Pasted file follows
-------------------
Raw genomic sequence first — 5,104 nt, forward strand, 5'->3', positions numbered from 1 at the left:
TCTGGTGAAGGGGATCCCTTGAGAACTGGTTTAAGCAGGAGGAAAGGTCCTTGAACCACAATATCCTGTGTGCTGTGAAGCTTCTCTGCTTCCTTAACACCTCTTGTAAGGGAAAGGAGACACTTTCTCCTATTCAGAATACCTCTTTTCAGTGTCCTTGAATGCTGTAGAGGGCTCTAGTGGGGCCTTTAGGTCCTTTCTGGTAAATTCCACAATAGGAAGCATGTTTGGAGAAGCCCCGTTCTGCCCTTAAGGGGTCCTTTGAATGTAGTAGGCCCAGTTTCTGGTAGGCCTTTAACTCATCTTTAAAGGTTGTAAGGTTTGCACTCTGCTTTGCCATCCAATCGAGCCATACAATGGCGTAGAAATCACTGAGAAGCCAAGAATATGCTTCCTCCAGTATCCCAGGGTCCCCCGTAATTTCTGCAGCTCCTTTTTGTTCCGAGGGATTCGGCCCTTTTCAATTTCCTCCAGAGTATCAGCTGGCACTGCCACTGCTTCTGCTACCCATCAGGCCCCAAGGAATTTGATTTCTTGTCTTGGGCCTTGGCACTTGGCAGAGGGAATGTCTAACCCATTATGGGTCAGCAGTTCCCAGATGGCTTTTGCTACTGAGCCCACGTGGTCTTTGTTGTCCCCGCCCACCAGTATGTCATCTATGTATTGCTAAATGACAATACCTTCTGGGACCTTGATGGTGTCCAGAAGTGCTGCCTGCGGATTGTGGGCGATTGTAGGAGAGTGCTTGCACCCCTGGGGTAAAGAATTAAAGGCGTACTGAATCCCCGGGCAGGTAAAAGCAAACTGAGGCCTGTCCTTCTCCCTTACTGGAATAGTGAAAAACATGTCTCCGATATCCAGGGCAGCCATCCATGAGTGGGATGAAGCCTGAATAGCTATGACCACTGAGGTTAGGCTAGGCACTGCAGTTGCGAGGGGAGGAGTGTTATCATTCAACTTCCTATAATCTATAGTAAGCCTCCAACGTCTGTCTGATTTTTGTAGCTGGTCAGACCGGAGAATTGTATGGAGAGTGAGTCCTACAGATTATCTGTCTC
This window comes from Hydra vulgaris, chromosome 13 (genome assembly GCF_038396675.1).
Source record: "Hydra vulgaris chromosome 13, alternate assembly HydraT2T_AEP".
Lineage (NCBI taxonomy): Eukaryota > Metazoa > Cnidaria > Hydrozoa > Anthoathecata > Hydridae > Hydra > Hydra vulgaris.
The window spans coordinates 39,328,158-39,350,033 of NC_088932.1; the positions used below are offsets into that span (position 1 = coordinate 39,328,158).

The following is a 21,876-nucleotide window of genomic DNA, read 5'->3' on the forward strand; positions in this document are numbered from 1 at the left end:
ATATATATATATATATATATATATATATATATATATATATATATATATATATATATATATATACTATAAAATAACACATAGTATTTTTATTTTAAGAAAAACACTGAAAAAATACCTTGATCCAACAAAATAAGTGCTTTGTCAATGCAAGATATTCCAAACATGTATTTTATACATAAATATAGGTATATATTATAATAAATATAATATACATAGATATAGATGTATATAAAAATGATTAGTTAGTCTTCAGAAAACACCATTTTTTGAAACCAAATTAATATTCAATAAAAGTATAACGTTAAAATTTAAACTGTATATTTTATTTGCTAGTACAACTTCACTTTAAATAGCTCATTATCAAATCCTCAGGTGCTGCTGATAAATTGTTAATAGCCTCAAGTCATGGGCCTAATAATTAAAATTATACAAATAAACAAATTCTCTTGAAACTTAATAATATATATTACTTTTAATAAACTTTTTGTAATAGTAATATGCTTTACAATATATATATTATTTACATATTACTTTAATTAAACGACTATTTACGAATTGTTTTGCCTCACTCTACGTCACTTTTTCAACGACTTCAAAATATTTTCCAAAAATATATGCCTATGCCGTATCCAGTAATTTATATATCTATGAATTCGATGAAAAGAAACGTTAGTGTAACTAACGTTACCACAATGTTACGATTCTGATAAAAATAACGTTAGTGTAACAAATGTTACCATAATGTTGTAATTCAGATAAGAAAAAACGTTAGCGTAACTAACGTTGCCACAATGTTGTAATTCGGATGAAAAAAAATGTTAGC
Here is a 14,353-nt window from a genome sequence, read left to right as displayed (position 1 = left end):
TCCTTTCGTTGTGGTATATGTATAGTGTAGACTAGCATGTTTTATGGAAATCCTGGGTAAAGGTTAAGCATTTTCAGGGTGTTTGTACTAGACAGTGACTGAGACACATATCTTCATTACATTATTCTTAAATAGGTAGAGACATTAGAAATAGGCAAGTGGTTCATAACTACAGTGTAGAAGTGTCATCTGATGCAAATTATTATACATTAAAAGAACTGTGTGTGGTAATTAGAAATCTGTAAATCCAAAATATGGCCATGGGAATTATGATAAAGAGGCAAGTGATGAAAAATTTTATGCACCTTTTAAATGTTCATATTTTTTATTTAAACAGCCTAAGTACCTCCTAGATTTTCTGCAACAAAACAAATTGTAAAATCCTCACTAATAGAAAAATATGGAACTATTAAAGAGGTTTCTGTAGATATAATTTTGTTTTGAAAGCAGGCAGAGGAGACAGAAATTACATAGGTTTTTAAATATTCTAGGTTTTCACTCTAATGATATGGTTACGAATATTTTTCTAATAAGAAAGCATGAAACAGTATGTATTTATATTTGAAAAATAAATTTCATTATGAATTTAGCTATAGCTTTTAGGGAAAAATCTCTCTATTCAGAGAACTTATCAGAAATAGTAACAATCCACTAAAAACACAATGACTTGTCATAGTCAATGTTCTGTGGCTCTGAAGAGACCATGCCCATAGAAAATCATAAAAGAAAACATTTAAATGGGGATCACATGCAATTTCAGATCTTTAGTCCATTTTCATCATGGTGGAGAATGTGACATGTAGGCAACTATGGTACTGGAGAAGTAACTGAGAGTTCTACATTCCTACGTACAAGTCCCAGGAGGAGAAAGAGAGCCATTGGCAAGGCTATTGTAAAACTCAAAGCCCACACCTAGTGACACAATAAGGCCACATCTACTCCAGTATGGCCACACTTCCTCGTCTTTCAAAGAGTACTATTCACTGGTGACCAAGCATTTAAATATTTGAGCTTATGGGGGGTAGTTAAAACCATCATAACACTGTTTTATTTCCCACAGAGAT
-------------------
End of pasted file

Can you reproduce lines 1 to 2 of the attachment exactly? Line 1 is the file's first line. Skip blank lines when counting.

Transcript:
Raw genomic sequence first — 5,104 nt, forward strand, 5'->3', positions numbered from 1 at the left:
TCTGGTGAAGGGGATCCCTTGAGAACTGGTTTAAGCAGGAGGAAAGGTCCTTGAACCACAATATCCTGTGTGCTGTGAAGCTTCTCTGCTTCCTTAACACCTCTTGTAAGGGAAAGGAGACACTTTCTCCTATTCAGAATACCTCTTTTCAGTGTCCTTGAATGCTGTAGAGGGCTCTAGTGGGGCCTTTAGGTCCTTTCTGGTAAATTCCACAATAGGAAGCATGTTTGGAGAAGCCCCGTTCTGCCCTTAAGGGGTCCTTTGAATGTAGTAGGCCCAGTTTCTGGTAGGCCTTTAACTCATCTTTAAAGGTTGTAAGGTTTGCACTCTGCTTTGCCATCCAATCGAGCCATACAATGGCGTAGAAATCACTGAGAAGCCAAGAATATGCTTCCTCCAGTATCCCAGGGTCCCCCGTAATTTCTGCAGCTCCTTTTTGTTCCGAGGGATTCGGCCCTTTTCAATTTCCTCCAGAGTATCAGCTGGCACTGCCACTGCTTCTGCTACCCATCAGGCCCCAAGGAATTTGATTTCTTGTCTTGGGCCTTGGCACTTGGCAGAGGGAATGTCTAACCCATTATGGGTCAGCAGTTCCCAGATGGCTTTTGCTACTGAGCCCACGTGGTCTTTGTTGTCCCCGCCCACCAGTATGTCATCTATGTATTGCTAAATGACAATACCTTCTGGGACCTTGATGGTGTCCAGAAGTGCTGCCTGCGGATTGTGGGCGATTGTAGGAGAGTGCTTGCACCCCTGGGGTAAAGAATTAAAGGCGTACTGAATCCCCGGGCAGGTAAAAGCAAACTGAGGCCTGTCCTTCTCCCTTACTGGAATAGTGAAAAACATGTCTCCGATATCCAGGGCAGCCATCCATGAGTGGGATGAAGCCTGAATAGCTATGACCACTGAGGTTAGGCTAGGCACTGCAGTTGCGAGGGGAGGAGTGTTATCATTCAACTTCCTATAATCTATAGTAAGCCTCCAACGTCTGTCTGATTTTTGTAGCTGGTCAGACCGGAGAATTGTATGGAGAGTGAGTCCTACAGATTATCTGTCTC